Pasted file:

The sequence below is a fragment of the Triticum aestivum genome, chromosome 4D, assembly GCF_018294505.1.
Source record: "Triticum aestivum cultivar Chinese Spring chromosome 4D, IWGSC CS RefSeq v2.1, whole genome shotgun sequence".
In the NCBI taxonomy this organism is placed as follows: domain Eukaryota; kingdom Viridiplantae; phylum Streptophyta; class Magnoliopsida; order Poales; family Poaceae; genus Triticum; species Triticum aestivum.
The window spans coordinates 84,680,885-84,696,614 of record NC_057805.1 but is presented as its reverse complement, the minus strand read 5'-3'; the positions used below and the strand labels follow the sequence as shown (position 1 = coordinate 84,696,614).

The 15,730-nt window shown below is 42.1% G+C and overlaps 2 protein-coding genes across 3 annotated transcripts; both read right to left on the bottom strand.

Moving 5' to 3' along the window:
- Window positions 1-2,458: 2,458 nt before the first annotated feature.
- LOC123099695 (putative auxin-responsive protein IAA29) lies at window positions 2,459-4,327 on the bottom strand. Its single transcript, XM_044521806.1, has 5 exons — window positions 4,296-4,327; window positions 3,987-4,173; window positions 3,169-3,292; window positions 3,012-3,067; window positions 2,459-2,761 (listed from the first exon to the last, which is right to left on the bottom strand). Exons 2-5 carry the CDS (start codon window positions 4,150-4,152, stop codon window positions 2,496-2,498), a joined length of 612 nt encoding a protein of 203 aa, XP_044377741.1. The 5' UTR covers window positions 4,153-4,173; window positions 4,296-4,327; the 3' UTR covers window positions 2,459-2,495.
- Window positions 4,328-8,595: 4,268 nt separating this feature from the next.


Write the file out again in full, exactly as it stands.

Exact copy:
The sequence below is a fragment of the Triticum aestivum genome, chromosome 4D, assembly GCF_018294505.1.
Source record: "Triticum aestivum cultivar Chinese Spring chromosome 4D, IWGSC CS RefSeq v2.1, whole genome shotgun sequence".
In the NCBI taxonomy this organism is placed as follows: domain Eukaryota; kingdom Viridiplantae; phylum Streptophyta; class Magnoliopsida; order Poales; family Poaceae; genus Triticum; species Triticum aestivum.
The window spans coordinates 84,680,885-84,696,614 of record NC_057805.1 but is presented as its reverse complement, the minus strand read 5'-3'; the positions used below and the strand labels follow the sequence as shown (position 1 = coordinate 84,696,614).

The 15,730-nt window shown below is 42.1% G+C and overlaps 2 protein-coding genes across 3 annotated transcripts; both read right to left on the bottom strand.

Moving 5' to 3' along the window:
- Window positions 1-2,458: 2,458 nt before the first annotated feature.
- LOC123099695 (putative auxin-responsive protein IAA29) lies at window positions 2,459-4,327 on the bottom strand. Its single transcript, XM_044521806.1, has 5 exons — window positions 4,296-4,327; window positions 3,987-4,173; window positions 3,169-3,292; window positions 3,012-3,067; window positions 2,459-2,761 (listed from the first exon to the last, which is right to left on the bottom strand). Exons 2-5 carry the CDS (start codon window positions 4,150-4,152, stop codon window positions 2,496-2,498), a joined length of 612 nt encoding a protein of 203 aa, XP_044377741.1. The 5' UTR covers window positions 4,153-4,173; window positions 4,296-4,327; the 3' UTR covers window positions 2,459-2,495.
- Window positions 4,328-8,595: 4,268 nt separating this feature from the next.